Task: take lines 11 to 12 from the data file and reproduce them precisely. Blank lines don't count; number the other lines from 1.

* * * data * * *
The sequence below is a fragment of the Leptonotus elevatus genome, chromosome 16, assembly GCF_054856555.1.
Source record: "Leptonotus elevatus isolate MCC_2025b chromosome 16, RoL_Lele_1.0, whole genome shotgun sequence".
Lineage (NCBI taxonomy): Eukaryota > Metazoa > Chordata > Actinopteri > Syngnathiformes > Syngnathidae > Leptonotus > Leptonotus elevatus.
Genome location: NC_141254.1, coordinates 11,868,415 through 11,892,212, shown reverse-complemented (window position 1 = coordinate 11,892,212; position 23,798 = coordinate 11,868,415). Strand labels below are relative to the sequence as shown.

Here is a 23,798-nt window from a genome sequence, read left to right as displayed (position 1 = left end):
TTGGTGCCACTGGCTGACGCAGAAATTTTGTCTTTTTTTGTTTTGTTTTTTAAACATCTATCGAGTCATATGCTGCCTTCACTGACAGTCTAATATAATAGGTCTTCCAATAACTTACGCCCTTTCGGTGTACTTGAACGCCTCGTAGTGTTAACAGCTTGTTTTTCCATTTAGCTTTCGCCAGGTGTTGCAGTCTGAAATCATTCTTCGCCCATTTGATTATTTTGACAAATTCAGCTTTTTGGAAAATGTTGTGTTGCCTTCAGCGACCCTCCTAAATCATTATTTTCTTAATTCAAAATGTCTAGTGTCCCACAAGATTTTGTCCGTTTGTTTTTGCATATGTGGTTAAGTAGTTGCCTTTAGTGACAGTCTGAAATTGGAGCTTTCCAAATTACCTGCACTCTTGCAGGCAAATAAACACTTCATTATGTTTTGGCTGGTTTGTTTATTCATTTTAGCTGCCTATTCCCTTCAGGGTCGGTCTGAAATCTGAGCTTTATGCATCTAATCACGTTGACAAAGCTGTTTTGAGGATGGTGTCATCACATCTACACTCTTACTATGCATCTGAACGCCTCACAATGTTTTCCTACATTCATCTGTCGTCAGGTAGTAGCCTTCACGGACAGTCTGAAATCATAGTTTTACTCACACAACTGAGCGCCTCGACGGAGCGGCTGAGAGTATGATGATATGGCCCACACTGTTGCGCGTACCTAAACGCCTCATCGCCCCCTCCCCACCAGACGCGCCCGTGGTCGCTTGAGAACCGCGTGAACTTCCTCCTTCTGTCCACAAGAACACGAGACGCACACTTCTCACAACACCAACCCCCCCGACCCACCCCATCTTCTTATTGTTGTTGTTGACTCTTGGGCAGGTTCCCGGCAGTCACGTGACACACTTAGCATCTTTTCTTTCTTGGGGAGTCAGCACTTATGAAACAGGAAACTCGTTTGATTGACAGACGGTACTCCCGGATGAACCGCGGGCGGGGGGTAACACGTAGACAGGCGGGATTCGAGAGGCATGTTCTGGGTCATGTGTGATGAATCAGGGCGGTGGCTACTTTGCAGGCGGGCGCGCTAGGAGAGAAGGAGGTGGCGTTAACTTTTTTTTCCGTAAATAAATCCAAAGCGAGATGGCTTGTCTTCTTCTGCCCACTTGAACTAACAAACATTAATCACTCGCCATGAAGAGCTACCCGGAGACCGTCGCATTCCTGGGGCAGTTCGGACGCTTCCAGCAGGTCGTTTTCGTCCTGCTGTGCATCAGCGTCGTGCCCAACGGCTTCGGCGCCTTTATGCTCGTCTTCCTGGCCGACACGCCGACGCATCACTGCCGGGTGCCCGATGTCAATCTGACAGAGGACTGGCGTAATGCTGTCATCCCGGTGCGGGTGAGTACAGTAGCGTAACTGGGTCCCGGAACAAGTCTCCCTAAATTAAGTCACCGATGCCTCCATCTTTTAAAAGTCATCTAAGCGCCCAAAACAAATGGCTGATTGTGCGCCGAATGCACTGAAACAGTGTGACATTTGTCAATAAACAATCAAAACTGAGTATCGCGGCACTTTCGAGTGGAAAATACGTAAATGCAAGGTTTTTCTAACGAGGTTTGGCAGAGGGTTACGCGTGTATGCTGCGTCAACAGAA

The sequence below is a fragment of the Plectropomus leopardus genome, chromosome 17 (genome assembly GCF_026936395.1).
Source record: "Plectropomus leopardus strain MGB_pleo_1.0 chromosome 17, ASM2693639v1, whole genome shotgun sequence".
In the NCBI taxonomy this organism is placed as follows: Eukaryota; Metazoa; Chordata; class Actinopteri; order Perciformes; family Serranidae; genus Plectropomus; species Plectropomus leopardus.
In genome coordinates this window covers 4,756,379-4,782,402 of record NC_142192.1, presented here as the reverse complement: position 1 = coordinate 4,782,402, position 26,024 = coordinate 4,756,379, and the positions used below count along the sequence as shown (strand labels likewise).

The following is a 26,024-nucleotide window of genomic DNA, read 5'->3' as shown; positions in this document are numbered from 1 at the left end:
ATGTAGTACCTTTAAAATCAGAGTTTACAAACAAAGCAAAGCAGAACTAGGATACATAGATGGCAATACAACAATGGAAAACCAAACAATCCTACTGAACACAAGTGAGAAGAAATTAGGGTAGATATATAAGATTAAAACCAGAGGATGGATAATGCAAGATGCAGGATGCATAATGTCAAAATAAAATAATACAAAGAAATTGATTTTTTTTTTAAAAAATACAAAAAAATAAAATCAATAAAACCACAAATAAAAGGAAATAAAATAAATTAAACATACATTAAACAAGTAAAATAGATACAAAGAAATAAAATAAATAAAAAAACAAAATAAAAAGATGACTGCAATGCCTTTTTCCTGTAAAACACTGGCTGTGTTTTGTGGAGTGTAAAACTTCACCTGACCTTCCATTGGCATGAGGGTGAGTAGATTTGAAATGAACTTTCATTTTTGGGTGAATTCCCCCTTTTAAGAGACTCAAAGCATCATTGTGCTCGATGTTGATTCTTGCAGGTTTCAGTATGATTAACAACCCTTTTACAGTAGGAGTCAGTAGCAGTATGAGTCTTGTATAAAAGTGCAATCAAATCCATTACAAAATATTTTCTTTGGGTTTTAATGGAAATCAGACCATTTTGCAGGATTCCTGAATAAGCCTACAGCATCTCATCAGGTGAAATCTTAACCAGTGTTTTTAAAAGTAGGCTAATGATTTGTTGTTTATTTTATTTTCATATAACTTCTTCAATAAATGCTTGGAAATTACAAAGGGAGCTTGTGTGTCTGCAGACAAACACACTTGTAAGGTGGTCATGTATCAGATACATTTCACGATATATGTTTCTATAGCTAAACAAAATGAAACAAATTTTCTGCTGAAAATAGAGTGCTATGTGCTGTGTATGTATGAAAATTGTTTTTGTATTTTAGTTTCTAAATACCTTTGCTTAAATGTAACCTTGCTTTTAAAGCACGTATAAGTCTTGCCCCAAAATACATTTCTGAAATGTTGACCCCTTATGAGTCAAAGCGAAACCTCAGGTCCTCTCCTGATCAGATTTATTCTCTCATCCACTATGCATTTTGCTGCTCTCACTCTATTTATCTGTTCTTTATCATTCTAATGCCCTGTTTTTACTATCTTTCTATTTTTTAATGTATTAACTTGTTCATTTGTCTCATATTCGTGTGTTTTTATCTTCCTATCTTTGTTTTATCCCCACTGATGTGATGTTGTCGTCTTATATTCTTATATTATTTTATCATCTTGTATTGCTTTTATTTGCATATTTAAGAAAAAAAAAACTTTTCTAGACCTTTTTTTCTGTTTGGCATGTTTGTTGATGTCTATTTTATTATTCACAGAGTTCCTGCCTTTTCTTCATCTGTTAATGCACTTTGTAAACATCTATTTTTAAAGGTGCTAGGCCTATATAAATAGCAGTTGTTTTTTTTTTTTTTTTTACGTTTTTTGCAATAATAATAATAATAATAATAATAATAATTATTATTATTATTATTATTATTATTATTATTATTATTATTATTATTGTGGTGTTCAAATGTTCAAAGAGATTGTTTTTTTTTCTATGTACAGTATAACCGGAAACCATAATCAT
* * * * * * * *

The following is a 26,024-nucleotide window of genomic DNA, read 5'->3' as shown; positions in this document are numbered from 1 at the left end:
ATGTAGTACCTTTAAAATCAGAGTTTACAAACAAAGCAAAGCAGAACTAGGATACATAGATGGCAATACAACAATGGAAAACCAAACAATCCTACTGAACACAAGTGAGAAGAAATTAGGGTAGATATATAAGATTAAAACCAGAGGATGGATAATGCAAGATGCAGGATGCATAATGTCAAAATAAAATAATACAAAGAAATTGATTTTTTTTTTAAAAAATACAAAAAAATAAAATCAATAAAACCACAAATAAAAGGAAATAAAATAAATTAAACATACATTAAACAAGTAAAATAGATACAAAGAAATAAAATAAATAAAAAAACAAAATAAAAAGATGACTGCAATGCCTTTTTCCTGTAAAACACTGGCTGTGTTTTGTGGAGTGTAAAACTTCACCTGACCTTCCATTGGCATGAGGGTGAGTAGATTTGAAATGAACTTTCATTTTTGGGTGAATTCCCCCTTTTAAGAGACTCAAAGCATCATTGTGCTCGATGTTGATTCTTGCAGGTTTCAGTATGATTAACAACCCTTTTACAGTAGGAGTCAGTAGCAGTATGAGTCTTGTATAAAAGTGCAATCAAATCCATTACAAAATATTTTCTTTGGGTTTTAATGGAAATCAGACCATTTTGCAGGATTCCTGAATAAGCCTACAGCATCTCATCAGGTGAAATCTTAACCAGTGTTTTTAAAAGTAGGCTAATGATTTGTTGTTTATTTTATTTTCATATAACTTCTTCAATAAATGCTTGGAAATTACAAAGGGAGCTTGTGTGTCTGCAGACAAACACACTTGTAAGGTGGTCATGTATCAGATACATTTCACGATATATGTTTCTATAGCTAAACAAAATGAAACAAATTTTCTGCTGAAAATAGAGTGCTATGTGCTGTGTATGTATGAAAATTGTTTTTGTATTTTAGTTTCTAAATACCTTTGCTTAAATGTAACCTTGCTTTTAAAGCACGTATAAGTCTTGCCCCAAAATACATTTCTGAAATGTTGACCCCTTATGAGTCAAAGCGAAACCTCAGGTCCTCTCCTGATCAGATTTATTCTCTCATCCACTATGCATTTTGCTGCTCTCACTCTATTTATCTGTTCTTTATCATTCTAATGCCCTGTTTTTACTATCTTTCTATTTTTTAATGTATTAACTTGTTCATTTGTCTCATATTCGTGTGTTTTTATCTTCCTATCTTTGTTTTATCCCCACTGATGTGATGTTGTCGTCTTATATTCTTATATTATTTTATCATCTTGTATTGCTTTTATTTGCATATTTAAGAAAAAAAAAACTTTTCTAGACCTTTTTTTCTGTTTGGCATGTTTGTTGATGTCTATTTTATTATTCACAGAGTTCCTGCCTTTTCTTCATCTGTTAATGCACTTTGTAAACATCTATTTTTAAAGGTGCTAGGCCTATATAAATAGCAGTTGTTTTTTTTTTTTTTTTTACGTTTTTTGCAATAATAATAATAATAATAATAATAATAATTATTATTATTATTATTATTATTATTATTATTATTATTATTATTATTGTGGTGTTCAAATGTTCAAAGAGATTGTTTTTTTTTCTATGTACAGTATAACCGGAAACCATAATCAT